Multi-omics approach yields novel insight for peanut allergies
Researchers in New York have identified novel genes associated with the severity of peanut allergies and noted how these genes interact with other genes during allergic reactions. The findings could lead to better treatments for peanut allergies.
Peanut allergies are diverse in terms of levels of severity and are the leading cause of fatal food-related anaphylaxis. The tests used to determine the existence of a peanut allergy cannot distinguish between minor symptoms that might be experienced such as a rash or swelling, or life-threatening issues such as difficulty breathing or cardiovascular complications.
The study’s senior author, Supinda Bunyavanich, MD, MPH, Associate Professor of Genetics and Genomic Sciences, and Pediatrics, and Associate Director of the Elliot and Roslyn Jaffe Food Allergy Institute at Mount Sinai, was curious as to why the severity of reactions varies so much.
…[the researchers] also characterised ways in which these genes interact with other genes and CpG sites during allergic reactions”
To help address this question, Dr Bunyavanich and her team used novel multi-omic approaches to identify genes and networks of activity that might be driving the severity of peanut allergy reactions. The approaches included transcriptomics – the study of gene expression across the genome – and epigenomics – the study of reversible modifications to DNA that affect gene expression.
The study involved 21 children aged 7-17 with peanut allergies, who were given gradually increasing doses of peanut until they displayed an allergic response. The scientists sampled blood from the participants at three stages: before they ate, as they reacted, and after their reaction. The team confirmed their findings from the initial cohort by repeating the study in a further 19 children.
Taking blood samples at multiple times allowed the team to analyse both the transcriptome and epigenome (which can tell scientists which genes are turned on or off through a process called methylation) as the children reacted. Using this genome-wide approach, they identified more than 300 genes and 200 CpG sites (areas where DNA can be activated or inactivated by methylation) associated with reaction severity. Combining these data using integrative networks, the team also characterised key interactions between gene expression, CpG sites and reaction severity.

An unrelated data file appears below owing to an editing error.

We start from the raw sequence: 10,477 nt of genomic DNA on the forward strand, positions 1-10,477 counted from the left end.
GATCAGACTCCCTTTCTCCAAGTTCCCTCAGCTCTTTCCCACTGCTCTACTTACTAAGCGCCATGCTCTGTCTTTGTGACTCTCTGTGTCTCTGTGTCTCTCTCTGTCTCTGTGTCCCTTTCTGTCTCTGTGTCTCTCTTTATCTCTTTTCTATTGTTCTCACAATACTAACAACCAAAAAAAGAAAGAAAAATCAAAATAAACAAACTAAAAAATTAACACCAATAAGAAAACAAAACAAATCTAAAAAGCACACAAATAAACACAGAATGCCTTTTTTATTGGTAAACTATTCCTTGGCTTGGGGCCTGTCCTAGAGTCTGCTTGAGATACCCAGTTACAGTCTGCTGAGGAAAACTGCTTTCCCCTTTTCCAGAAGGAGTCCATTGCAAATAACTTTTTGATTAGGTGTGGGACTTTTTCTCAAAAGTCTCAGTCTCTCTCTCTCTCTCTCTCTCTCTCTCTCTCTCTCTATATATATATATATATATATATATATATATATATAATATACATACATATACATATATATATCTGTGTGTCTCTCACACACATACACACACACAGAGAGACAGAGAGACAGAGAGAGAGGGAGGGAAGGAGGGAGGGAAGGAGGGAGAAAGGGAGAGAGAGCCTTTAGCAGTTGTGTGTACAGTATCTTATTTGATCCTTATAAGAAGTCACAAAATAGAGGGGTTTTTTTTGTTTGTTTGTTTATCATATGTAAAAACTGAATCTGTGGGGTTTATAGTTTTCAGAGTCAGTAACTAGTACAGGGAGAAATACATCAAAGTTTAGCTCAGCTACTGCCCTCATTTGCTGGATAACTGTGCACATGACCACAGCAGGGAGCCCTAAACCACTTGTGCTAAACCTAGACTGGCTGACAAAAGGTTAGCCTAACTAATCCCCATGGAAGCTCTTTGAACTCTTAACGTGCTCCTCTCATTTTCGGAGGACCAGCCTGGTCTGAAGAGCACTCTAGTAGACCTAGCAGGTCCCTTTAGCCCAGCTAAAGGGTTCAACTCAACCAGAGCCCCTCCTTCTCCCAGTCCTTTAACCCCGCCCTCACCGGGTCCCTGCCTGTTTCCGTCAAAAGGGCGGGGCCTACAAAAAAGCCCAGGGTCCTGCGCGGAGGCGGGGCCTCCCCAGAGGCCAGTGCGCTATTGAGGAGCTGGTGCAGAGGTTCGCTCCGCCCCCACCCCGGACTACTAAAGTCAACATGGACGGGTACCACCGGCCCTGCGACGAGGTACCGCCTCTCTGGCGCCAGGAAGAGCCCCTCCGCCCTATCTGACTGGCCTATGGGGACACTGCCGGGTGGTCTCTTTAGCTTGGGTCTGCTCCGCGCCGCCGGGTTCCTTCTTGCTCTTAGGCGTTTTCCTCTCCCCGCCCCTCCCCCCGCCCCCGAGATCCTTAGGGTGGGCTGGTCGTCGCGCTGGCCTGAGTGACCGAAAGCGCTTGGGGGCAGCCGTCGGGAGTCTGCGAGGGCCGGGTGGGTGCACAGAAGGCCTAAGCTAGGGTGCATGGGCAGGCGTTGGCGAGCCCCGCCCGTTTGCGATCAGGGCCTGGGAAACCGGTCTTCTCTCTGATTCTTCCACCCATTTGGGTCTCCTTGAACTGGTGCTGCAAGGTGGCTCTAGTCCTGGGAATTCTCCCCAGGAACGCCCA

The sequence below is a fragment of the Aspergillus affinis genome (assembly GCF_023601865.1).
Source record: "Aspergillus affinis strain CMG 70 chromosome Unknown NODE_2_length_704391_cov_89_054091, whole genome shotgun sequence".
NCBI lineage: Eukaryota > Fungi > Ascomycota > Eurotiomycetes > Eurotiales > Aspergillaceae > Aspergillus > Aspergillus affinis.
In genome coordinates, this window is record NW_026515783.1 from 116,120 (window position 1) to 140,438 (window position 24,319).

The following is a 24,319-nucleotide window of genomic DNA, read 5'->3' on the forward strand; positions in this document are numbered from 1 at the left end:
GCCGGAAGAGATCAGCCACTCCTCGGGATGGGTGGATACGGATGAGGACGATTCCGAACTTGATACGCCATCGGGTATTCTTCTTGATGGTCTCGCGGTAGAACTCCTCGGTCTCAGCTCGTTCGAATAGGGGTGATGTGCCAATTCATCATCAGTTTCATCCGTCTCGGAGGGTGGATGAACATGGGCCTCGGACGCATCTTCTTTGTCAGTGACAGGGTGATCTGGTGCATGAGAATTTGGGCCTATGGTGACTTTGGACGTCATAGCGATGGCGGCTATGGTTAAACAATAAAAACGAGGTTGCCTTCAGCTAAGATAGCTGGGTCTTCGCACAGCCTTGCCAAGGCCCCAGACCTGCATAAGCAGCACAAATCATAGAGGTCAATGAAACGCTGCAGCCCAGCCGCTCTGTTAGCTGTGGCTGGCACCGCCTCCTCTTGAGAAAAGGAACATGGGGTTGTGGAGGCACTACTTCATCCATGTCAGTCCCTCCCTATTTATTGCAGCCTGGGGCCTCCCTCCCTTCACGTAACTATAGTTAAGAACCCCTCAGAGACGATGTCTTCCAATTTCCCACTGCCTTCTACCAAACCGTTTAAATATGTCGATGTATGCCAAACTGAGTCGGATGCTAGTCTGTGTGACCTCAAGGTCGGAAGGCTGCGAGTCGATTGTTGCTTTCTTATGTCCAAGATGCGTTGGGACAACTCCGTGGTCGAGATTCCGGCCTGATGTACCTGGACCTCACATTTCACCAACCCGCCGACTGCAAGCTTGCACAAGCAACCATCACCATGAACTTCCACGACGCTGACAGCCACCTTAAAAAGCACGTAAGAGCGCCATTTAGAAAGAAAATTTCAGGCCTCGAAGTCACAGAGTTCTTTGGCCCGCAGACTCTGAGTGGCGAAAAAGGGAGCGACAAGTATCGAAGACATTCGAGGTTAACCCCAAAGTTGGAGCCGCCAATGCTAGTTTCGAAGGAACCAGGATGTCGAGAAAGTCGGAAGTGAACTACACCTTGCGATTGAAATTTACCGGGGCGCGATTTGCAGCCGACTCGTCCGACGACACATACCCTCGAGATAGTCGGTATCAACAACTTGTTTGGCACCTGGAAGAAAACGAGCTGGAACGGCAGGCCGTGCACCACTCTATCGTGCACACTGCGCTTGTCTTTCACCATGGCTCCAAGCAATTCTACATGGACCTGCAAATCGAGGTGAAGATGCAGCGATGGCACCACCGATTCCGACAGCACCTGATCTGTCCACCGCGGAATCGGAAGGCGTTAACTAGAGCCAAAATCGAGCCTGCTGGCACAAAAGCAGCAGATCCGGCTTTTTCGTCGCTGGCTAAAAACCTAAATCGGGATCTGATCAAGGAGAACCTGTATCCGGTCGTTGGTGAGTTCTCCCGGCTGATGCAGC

Having identified novel genes associated with the severity of peanut allergies, they also characterised ways in which these genes interact with other genes and CpG sites during allergic reactions to regulate biological processes. “It was very exciting to apply multi-omics to uncover how genes and methylation sites interact to affect reaction severity in these peanut-allergic kids,” says Anh Do, PhD, lead author of the study and postdoctoral fellow in the Bunyavanich Lab.
Important insights included that, while the findings support recognised roles for adaptive immunity in allergy, they also suggest that neutrophil (a type of white blood cell)-mediated immunity plays a prominent role in reaction severity. “We know neutrophil-mediated immunity is part of immune responses, and this study suggests it may play a central role in the severity of peanut allergic reactions,” said Dr Bunyavanich.
Additionally, one of the reaction severity drivers the team identified, the gene ARG1, can be inhibited by arginase inhibitors, a type of drug being researched for many disease applications. This study’s finding suggests it may also be a potential target for treating peanut allergies.
Dr Bunyavanich hopes future studies will identify biomarkers that can predict who is likely to have severe responses without having to expose them to peanuts first.
The findings were published in the Journal of Allergy and Clinical Immunology.